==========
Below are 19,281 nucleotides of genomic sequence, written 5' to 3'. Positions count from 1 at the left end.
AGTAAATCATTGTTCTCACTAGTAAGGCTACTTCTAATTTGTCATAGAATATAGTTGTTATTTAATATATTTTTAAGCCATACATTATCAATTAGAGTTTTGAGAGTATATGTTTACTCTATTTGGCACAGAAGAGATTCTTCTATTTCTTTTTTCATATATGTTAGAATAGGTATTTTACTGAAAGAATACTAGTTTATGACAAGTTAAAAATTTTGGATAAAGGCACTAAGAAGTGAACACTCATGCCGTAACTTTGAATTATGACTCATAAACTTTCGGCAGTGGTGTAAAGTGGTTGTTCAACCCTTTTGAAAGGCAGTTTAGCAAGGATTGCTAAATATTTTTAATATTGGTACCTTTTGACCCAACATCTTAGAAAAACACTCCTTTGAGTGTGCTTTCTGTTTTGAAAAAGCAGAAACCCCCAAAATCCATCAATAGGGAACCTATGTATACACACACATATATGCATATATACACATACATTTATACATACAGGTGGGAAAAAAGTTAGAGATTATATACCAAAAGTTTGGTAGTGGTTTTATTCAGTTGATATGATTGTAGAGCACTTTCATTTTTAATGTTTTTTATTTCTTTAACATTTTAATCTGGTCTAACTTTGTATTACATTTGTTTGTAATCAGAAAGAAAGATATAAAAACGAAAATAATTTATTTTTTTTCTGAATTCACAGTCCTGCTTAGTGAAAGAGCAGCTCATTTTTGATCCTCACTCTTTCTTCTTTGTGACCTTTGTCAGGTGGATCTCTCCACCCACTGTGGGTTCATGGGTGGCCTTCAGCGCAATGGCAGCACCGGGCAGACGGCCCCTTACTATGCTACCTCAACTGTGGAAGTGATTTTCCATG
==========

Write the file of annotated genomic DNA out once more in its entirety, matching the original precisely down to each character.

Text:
Below are 19,281 nucleotides of genomic sequence, written 5' to 3'. Positions count from 1 at the left end.
AGTAAATCATTGTTCTCACTAGTAAGGCTACTTCTAATTTGTCATAGAATATAGTTGTTATTTAATATATTTTTAAGCCATACATTATCAATTAGAGTTTTGAGAGTATATGTTTACTCTATTTGGCACAGAAGAGATTCTTCTATTTCTTTTTTCATATATGTTAGAATAGGTATTTTACTGAAAGAATACTAGTTTATGACAAGTTAAAAATTTTGGATAAAGGCACTAAGAAGTGAACACTCATGCCGTAACTTTGAATTATGACTCATAAACTTTCGGCAGTGGTGTAAAGTGGTTGTTCAACCCTTTTGAAAGGCAGTTTAGCAAGGATTGCTAAATATTTTTAATATTGGTACCTTTTGACCCAACATCTTAGAAAAACACTCCTTTGAGTGTGCTTTCTGTTTTGAAAAAGCAGAAACCCCCAAAATCCATCAATAGGGAACCTATGTATACACACACATATATGCATATATACACATACATTTATACATACAGGTGGGAAAAAAGTTAGAGATTATATACCAAAAGTTTGGTAGTGGTTTTATTCAGTTGATATGATTGTAGAGCACTTTCATTTTTAATGTTTTTTATTTCTTTAACATTTTAATCTGGTCTAACTTTGTATTACATTTGTTTGTAATCAGAAAGAAAGATATAAAAACGAAAATAATTTATTTTTTTTCTGAATTCACAGTCCTGCTTAGTGAAAGAGCAGCTCATTTTTGATCCTCACTCTTTCTTCTTTGTGACCTTTGTCAGGTGGATCTCTCCACCCACTGTGGGTTCATGGGTGGCCTTCAGCGCAATGGCAGCACCGGGCAGACGGCCCCTTACTATGCTACCTCAACTGTGGAAGTGATTTTCCATG